In an unexpected moment, this
adorned with a stiff poker face, offered me a $50,000 wager
on the Caps missing the playoffs in three years.
This week the NHL playoffs begin and beards across the country begin to grow. For the fourth time in five seasons, my beloved Capitals are once again slated to face the New York Rangers. It should be a knockdown, drag out melee that will likely last seven brutal games. After a disastrous start to the season, that saw them last place in the league, the Caps stormed back, clinching another division title with games to spare. They continued their run of consecutive seasons in the post season; they have six in a row, the fourth longest active streak.
As I recollect each of the past seasons, one experience from three years ago stands out. The Caps had captured their first Presidents’ Trophy, for the best record in the league, and were favorites for a Stanley Cup appearance. Their first round match up was against the eighth seeded Montreal Canadiens.
I was at a bar, watching game three of the Capitals/Canadiens series. It was a big place, filled with televisions, but the back bar area was fairly empty. I was rocking some red, of course.
The first period was scoreless, but the Caps blistered the Habs for four goals in the second, tying a franchise record. The game put them up 2-1 in the series. My mood was elevated and relaxed as the Caps cruised, and I noticed a guy in a
jersey. He and his friend were the only other people watching the game, so we
started to talk hockey. Montreal
The Habs fan was in a surly mood because of the game. The conversation proceeded in a relatively friendly manner. He was an amateur player/official himself and pontificated at length on the nature of hockey for the benefit of his friend, who was but a dilettante. In an unexpected moment, this
adorned with a stiff poker face, offered a $50,000 wager on the Caps missing
the playoffs in three years. Montreal
I immediately figured the Caps were a favorite to achieve this. Ovechkin, Backstrom, Laich, and Green were locked in as the long term core of the team. I also knew that the Capitals had a very strong farm system. The Hersey Bears of the AHL repeated as Calder Cup champions that 2009-2010 season. Six players from this season’s Caps team are listed on that championship banner.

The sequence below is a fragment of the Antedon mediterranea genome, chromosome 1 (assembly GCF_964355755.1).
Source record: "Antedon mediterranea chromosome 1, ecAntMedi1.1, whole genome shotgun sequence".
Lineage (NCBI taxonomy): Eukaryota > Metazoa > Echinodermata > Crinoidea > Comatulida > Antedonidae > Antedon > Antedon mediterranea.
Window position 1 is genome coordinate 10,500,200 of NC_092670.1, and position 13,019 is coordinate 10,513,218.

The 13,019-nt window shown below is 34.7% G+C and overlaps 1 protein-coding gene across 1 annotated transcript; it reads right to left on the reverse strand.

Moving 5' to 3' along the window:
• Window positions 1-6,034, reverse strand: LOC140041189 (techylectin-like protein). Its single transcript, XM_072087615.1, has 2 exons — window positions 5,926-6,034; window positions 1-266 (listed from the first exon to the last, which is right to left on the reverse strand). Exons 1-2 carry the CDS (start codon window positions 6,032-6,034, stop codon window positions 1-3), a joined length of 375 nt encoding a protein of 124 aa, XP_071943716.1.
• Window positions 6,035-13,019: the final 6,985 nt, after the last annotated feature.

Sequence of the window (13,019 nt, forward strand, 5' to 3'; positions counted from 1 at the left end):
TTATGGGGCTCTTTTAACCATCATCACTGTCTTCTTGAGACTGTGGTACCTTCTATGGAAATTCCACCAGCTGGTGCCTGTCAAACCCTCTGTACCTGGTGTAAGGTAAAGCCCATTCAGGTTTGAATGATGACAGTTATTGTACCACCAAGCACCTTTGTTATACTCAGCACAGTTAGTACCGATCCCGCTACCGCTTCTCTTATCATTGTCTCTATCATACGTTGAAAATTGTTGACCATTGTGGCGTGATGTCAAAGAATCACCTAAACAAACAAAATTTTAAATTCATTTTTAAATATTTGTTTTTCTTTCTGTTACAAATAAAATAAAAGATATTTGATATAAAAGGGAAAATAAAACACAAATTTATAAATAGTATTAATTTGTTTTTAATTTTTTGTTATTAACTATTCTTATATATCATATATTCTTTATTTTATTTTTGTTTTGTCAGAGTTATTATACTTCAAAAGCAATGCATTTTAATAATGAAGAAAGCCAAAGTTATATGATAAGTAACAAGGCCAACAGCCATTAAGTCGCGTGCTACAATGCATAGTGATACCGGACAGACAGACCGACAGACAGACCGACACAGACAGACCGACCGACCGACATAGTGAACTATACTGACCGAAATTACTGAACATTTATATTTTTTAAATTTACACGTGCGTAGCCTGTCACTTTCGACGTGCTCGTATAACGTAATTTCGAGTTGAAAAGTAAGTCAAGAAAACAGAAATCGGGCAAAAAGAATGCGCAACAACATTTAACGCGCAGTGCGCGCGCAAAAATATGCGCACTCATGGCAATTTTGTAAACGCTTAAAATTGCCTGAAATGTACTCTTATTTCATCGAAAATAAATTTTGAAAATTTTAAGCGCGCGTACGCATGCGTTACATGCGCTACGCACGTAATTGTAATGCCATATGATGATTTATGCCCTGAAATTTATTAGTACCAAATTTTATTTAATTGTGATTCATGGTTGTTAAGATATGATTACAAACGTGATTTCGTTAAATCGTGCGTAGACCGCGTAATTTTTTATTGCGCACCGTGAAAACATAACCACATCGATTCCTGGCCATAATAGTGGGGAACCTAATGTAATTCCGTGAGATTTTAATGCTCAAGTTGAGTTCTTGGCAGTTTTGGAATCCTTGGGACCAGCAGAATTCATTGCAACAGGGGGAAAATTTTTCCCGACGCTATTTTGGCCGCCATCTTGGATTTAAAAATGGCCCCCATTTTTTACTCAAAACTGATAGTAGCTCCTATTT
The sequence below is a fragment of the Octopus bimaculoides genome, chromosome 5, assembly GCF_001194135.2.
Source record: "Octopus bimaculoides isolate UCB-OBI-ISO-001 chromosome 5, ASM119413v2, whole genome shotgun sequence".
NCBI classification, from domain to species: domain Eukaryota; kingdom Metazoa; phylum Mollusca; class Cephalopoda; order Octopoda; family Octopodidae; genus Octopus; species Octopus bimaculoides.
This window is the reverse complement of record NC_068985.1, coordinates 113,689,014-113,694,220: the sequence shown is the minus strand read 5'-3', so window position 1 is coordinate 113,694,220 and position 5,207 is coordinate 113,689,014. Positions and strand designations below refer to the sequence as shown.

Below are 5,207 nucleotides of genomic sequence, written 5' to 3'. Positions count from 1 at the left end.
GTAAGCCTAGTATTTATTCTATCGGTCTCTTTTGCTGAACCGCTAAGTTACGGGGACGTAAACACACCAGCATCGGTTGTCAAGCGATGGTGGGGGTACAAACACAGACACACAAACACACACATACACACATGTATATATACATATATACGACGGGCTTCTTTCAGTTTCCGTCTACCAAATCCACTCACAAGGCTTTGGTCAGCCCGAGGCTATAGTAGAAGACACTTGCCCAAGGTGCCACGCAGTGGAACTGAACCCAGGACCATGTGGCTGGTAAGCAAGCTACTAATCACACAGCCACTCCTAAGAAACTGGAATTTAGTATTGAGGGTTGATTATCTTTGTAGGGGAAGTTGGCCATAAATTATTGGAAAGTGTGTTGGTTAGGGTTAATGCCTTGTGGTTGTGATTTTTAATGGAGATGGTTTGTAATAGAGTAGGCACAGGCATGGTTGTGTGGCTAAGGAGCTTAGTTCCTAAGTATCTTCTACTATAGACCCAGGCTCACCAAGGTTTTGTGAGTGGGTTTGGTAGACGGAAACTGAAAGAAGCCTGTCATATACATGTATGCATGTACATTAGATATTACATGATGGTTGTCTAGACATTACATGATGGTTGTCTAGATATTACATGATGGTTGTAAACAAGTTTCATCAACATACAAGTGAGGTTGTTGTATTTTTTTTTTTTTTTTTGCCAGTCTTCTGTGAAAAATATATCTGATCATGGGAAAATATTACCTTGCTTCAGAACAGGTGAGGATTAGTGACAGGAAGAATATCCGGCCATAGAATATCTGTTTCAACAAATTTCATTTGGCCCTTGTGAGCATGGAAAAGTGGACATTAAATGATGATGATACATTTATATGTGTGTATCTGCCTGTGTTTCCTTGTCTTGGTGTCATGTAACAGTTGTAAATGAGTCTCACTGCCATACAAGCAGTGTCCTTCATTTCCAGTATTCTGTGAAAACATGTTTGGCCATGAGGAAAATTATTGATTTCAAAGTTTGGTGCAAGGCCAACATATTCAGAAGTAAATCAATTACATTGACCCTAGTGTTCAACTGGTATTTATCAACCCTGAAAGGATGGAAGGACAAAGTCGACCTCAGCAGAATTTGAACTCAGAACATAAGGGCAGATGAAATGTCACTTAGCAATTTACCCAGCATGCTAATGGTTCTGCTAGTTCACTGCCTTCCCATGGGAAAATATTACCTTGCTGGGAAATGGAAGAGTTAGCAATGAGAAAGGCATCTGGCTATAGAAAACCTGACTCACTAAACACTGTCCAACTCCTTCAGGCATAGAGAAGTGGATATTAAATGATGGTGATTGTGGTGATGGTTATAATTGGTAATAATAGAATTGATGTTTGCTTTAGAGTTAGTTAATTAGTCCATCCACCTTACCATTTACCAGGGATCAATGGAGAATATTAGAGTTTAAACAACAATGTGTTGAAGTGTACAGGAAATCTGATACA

The problem was two fold: $50,000 is a huge bet and I just met this guy. In fact, despite this stranger’s sane appearance, it was a completely insane offer. What type of person throws a number like that at someone they have known for an hour? In my mind, only someone who isn’t too serious.
Suppose I had said, “Sure, here is my lawyer’s number. Let’s set up an escrow account.” He would’ve smiled, taken my number, shook my hand, and I would’ve never heard from him again.
A bet like this strange, nose-bleed proposition is an interesting example of male posturing. It offers lessons on the connection of sports and the human psyche. A fan ties a portion of his/her self worth to a specific team. That team’s accomplishments fuel the ego, while each failure stings the soul. I felt this bitter sting one week later, after the Caps blew a 3-1 series lead and saw to Stanley Cup slip away, yet again.
Because the Canadiens had laid a dud of a game, this gentleman felt personally injured. To avenge this wound, one suffered in public, he found another venture in which to compete: gambling.
It has been a roller-coaster season for the 2013 Capitals: lockout, new coach, dismal start, and red hot finish. I have felt every climb and plunge with a theoretical $50,000 bump. And now, with a slow click, click, click, the cars ascend the tower of steel again, granting a wide, beautiful view of the world to all aboard. After this brief respite before Game One, the precious moment comes as we are thrust one more time, one hundred miles an hour, headlong over the horizon, into the future unknown.